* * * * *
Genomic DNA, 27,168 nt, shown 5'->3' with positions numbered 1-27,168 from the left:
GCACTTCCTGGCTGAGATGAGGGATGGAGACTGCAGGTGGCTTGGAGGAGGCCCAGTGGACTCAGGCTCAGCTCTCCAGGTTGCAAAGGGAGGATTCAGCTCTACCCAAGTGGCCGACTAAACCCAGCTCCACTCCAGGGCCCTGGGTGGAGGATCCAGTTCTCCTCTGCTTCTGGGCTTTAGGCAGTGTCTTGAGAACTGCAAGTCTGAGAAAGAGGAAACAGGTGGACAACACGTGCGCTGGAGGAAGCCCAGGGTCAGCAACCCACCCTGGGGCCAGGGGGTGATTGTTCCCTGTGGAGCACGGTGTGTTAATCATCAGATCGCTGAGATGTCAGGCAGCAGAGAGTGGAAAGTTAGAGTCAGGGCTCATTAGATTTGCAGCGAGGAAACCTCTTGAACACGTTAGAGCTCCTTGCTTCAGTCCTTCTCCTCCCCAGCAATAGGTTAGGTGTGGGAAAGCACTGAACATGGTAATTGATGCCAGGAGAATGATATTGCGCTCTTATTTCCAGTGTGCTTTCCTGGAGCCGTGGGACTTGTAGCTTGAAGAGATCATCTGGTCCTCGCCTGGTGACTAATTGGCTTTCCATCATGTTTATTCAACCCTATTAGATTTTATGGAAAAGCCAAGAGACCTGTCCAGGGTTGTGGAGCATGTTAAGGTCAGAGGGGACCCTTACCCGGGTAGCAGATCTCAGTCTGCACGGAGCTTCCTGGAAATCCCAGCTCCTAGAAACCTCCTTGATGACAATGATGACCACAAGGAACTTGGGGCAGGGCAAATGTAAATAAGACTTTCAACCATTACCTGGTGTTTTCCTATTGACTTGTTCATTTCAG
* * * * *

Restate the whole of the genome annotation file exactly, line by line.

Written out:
Genomic DNA, 27,168 nt, shown 5'->3' with positions numbered 1-27,168 from the left:
GCACTTCCTGGCTGAGATGAGGGATGGAGACTGCAGGTGGCTTGGAGGAGGCCCAGTGGACTCAGGCTCAGCTCTCCAGGTTGCAAAGGGAGGATTCAGCTCTACCCAAGTGGCCGACTAAACCCAGCTCCACTCCAGGGCCCTGGGTGGAGGATCCAGTTCTCCTCTGCTTCTGGGCTTTAGGCAGTGTCTTGAGAACTGCAAGTCTGAGAAAGAGGAAACAGGTGGACAACACGTGCGCTGGAGGAAGCCCAGGGTCAGCAACCCACCCTGGGGCCAGGGGGTGATTGTTCCCTGTGGAGCACGGTGTGTTAATCATCAGATCGCTGAGATGTCAGGCAGCAGAGAGTGGAAAGTTAGAGTCAGGGCTCATTAGATTTGCAGCGAGGAAACCTCTTGAACACGTTAGAGCTCCTTGCTTCAGTCCTTCTCCTCCCCAGCAATAGGTTAGGTGTGGGAAAGCACTGAACATGGTAATTGATGCCAGGAGAATGATATTGCGCTCTTATTTCCAGTGTGCTTTCCTGGAGCCGTGGGACTTGTAGCTTGAAGAGATCATCTGGTCCTCGCCTGGTGACTAATTGGCTTTCCATCATGTTTATTCAACCCTATTAGATTTTATGGAAAAGCCAAGAGACCTGTCCAGGGTTGTGGAGCATGTTAAGGTCAGAGGGGACCCTTACCCGGGTAGCAGATCTCAGTCTGCACGGAGCTTCCTGGAAATCCCAGCTCCTAGAAACCTCCTTGATGACAATGATGACCACAAGGAACTTGGGGCAGGGCAAATGTAAATAAGACTTTCAACCATTACCTGGTGTTTTCCTATTGACTTGTTCATTTCAG